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Edge Pro Stone Advice

Discussion in 'Maintenance, Tinkering & Embellishment' started by Kobuk, Jan 13, 2021 at 2:43 PM.

  1. Kobuk

    Kobuk

    6
    Tuesday
    Hello blade forum. I have lurked about for years and have learned a lot from you guys. One of the things I have learned is that most of you are on a whole other level with sharpening so if you would please be easy on my first post! haha

    My question has to do with my using my Edge Pro Apex and stones for sharpening my harder steel knives like M390 S30v and Elmax. It sounds like using diamond stones would help. These are hunting and pocket knives and I don't believe I want a super high polish, just a nice toothy edge. Being that the diamond stones are expensive, are there a couple ones that you would recomend that I could get away with for this type of edge? I'm not up on all of the acronyms that keep flying around so that has made my search a little more difficult. Thank you for your help and all of the advice over the years!
     
  2. ekastanis

    ekastanis

    81
    Jan 16, 2018
    CKTG sells their Edge Pro format diamond plates for about $20/ea. They have 80, 140, 400 & 1000 grit. I've used the middle two to reprofile and put a nice aggressive edge on a Police 4 K390. I think there are a few other forum members who would recommend these as well.
     
  3. jjg6319

    jjg6319

    156
    Dec 19, 2011
    Welcome to the site!!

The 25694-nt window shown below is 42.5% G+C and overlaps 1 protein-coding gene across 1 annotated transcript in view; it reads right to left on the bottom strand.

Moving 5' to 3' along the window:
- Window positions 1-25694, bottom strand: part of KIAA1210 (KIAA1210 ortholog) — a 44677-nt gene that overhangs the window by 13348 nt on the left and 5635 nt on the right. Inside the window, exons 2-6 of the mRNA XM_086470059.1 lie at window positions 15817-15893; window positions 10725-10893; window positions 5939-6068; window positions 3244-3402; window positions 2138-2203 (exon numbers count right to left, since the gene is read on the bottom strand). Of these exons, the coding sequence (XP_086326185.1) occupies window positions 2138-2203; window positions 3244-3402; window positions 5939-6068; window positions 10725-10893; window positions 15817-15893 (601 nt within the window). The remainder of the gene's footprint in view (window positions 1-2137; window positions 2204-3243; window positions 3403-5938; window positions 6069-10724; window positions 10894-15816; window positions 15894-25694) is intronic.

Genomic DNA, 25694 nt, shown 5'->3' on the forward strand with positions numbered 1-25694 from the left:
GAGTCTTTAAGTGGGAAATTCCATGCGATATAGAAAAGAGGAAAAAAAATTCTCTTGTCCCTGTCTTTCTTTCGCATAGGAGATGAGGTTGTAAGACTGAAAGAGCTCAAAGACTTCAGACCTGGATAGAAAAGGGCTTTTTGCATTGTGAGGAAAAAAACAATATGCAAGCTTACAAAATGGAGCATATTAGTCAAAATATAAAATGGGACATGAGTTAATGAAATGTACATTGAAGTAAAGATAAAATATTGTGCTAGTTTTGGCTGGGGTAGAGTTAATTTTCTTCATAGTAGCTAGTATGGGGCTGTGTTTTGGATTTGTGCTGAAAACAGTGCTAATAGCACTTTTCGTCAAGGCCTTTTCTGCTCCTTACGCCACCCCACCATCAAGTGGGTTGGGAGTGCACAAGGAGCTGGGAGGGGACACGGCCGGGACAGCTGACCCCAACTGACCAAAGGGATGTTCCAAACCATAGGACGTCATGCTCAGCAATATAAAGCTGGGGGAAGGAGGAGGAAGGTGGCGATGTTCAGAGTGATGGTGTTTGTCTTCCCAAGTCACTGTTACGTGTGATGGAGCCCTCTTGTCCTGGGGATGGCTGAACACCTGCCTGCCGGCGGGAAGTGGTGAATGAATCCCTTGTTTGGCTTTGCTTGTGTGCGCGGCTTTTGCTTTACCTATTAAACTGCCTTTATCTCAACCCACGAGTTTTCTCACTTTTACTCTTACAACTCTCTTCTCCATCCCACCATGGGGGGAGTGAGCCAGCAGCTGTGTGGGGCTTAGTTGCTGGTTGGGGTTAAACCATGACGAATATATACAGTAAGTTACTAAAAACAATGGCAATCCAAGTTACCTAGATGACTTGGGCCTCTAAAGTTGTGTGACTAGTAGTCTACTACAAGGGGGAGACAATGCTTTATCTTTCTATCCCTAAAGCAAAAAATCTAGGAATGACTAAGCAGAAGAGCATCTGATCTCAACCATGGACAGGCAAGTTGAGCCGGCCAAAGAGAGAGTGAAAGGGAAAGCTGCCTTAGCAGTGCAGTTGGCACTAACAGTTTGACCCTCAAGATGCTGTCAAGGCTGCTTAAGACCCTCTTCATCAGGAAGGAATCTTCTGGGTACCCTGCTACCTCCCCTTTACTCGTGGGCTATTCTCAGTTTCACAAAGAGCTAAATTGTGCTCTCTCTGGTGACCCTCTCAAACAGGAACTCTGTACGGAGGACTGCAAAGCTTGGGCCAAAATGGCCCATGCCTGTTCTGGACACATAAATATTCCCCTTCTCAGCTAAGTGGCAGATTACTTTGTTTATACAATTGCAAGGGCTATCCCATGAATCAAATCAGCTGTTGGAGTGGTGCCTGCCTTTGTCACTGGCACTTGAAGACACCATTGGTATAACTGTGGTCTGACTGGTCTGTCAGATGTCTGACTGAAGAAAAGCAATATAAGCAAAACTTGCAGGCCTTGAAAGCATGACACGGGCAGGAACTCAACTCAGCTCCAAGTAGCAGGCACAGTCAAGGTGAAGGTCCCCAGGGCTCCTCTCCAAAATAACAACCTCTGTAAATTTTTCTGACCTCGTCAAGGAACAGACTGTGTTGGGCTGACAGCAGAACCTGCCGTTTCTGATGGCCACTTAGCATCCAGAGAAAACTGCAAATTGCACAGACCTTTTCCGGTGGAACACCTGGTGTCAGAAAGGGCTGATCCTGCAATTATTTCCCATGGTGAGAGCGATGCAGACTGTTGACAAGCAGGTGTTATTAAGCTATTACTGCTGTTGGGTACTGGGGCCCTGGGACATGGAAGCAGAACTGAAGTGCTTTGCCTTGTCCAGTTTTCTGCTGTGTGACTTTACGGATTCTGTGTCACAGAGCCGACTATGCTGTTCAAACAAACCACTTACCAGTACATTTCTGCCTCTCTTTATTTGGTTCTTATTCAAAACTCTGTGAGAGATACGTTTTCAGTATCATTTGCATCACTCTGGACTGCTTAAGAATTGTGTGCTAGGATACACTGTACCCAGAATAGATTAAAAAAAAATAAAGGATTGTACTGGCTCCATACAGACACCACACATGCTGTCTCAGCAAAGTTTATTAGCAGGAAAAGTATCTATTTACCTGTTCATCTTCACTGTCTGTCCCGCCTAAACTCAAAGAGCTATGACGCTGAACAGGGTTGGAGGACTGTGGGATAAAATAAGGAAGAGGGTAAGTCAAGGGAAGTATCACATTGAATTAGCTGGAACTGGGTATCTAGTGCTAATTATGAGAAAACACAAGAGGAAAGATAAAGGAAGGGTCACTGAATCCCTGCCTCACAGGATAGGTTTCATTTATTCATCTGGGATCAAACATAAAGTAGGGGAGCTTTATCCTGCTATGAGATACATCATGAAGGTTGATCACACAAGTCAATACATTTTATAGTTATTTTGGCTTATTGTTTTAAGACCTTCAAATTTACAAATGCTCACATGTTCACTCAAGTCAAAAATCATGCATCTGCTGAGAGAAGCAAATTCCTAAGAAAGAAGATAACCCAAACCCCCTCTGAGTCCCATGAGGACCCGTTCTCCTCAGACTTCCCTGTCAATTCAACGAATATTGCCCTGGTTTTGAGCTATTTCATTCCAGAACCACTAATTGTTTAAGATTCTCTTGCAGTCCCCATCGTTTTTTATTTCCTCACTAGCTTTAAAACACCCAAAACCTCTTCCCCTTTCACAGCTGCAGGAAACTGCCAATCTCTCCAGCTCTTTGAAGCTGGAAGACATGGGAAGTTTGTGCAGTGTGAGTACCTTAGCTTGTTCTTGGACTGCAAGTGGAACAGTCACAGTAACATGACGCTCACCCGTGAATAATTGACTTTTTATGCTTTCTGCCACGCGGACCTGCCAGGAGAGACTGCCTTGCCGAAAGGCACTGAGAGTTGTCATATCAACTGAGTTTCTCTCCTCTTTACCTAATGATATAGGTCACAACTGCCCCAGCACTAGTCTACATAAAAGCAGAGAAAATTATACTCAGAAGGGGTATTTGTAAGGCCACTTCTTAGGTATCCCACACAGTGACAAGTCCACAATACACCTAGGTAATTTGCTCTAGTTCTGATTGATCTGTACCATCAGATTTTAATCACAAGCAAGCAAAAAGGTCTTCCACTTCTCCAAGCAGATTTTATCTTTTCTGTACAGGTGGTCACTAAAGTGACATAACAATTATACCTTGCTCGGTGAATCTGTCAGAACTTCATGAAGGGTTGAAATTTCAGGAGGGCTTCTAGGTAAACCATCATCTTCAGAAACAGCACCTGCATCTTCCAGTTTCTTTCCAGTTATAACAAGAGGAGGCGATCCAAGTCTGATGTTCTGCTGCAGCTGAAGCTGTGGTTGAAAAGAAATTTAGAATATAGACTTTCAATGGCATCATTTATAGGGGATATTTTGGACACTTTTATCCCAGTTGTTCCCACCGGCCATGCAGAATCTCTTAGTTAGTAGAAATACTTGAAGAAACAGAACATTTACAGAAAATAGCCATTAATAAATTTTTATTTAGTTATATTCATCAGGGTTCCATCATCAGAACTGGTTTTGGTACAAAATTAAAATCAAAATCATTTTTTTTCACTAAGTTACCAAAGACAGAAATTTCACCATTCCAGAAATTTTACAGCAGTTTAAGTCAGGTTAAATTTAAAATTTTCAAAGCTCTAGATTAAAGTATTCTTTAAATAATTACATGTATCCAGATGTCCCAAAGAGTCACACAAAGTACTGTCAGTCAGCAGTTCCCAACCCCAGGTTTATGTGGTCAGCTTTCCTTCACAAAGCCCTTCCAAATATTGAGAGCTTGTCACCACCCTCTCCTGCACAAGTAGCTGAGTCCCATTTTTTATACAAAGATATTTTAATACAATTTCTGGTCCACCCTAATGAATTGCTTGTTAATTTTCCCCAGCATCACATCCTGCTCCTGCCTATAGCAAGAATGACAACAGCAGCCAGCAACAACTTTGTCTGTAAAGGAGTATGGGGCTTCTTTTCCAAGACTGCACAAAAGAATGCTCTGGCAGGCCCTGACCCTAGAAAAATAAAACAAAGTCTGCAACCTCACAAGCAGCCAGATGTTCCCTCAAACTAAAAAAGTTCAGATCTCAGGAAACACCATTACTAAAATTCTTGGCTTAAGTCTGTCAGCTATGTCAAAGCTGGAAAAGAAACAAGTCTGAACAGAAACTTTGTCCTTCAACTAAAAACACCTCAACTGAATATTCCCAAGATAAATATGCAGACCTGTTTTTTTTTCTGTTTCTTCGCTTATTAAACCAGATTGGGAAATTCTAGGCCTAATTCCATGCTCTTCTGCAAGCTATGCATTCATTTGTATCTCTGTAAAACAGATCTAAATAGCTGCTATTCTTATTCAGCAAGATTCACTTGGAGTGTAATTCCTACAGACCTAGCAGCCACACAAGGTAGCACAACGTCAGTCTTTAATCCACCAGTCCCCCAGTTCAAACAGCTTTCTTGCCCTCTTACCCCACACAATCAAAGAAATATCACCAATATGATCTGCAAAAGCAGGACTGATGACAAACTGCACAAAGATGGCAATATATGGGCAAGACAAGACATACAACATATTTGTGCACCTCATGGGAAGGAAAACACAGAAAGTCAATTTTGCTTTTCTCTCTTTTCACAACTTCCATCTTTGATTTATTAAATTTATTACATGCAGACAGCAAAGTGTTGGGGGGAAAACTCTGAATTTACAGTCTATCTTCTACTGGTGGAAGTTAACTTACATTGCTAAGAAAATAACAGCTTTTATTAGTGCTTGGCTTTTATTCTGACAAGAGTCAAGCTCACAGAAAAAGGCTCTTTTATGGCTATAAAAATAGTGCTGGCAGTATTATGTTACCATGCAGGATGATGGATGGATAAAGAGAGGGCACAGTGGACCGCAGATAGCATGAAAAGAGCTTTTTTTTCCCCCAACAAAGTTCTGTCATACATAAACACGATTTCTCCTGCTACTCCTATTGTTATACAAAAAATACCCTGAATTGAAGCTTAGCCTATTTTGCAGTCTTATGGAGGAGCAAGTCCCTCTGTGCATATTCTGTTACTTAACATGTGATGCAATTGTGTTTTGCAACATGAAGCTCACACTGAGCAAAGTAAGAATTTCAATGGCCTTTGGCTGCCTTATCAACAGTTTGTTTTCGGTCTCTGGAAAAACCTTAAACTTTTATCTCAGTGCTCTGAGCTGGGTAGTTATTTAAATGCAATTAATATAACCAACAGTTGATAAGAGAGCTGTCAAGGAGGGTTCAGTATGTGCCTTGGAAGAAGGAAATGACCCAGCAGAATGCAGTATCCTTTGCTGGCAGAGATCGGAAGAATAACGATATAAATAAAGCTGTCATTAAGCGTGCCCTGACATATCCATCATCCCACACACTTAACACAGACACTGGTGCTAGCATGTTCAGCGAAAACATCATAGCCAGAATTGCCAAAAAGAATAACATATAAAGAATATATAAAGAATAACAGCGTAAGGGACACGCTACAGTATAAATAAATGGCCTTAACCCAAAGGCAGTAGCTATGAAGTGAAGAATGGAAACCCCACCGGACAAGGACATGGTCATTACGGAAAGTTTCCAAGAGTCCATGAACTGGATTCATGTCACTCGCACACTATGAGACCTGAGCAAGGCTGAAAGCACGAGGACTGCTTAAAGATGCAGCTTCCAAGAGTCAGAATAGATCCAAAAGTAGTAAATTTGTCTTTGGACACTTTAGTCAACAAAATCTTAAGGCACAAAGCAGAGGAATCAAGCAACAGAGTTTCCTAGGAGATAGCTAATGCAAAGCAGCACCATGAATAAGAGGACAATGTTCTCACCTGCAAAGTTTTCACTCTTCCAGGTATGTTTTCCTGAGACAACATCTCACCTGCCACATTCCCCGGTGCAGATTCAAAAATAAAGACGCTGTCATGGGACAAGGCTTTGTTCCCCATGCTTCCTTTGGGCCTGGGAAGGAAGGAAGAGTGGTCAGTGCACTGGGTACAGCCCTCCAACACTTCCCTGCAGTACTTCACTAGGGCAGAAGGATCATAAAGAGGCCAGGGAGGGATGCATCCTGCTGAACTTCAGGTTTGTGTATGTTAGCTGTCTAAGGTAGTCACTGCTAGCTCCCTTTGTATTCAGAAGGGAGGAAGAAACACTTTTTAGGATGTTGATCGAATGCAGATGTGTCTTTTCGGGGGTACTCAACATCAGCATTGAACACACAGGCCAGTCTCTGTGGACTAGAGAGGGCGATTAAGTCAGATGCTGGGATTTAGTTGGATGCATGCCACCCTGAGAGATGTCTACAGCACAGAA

You might want to read through this thread as it covers the EP Diamond Matrix stones.

    https://www.bladeforums.com/threads/edge-pro-matrix-resin-bond-diamond-stones.1590536/

    It is very informative and I think you would enjoy it. You might want to try the 250 and 650 to start. The 250 would help to profile the edge if the original grind is not consistent and the 650 would still be a little toothy edge.

    @Diemaker is a member here and I expect he would chime in soon as well.

    If you want to save a little money you could probably forego the lowest grit and highest grit stones as stated in the linked thread. The others would be something to consider for your steels.
     
    Last edited: Jan 13, 2021 at 6:41 PM
    Diemaker likes this.
  4. maximus83

    maximus83 Basic Member Basic Member

    Nov 7, 2011
    It's a good question and while not new to sharpening, I'm a new Edge Pro sharpener like you. I have all those those steels you mention with high vanadium carbide content, so I had the same question as you. As I got my Edge Pro kit at Gritomatic, I looked at 4 different options he sells there for Edge Pro, all of which are good for sharpening these steels and all at times have been reviewed or discussed here in the forums.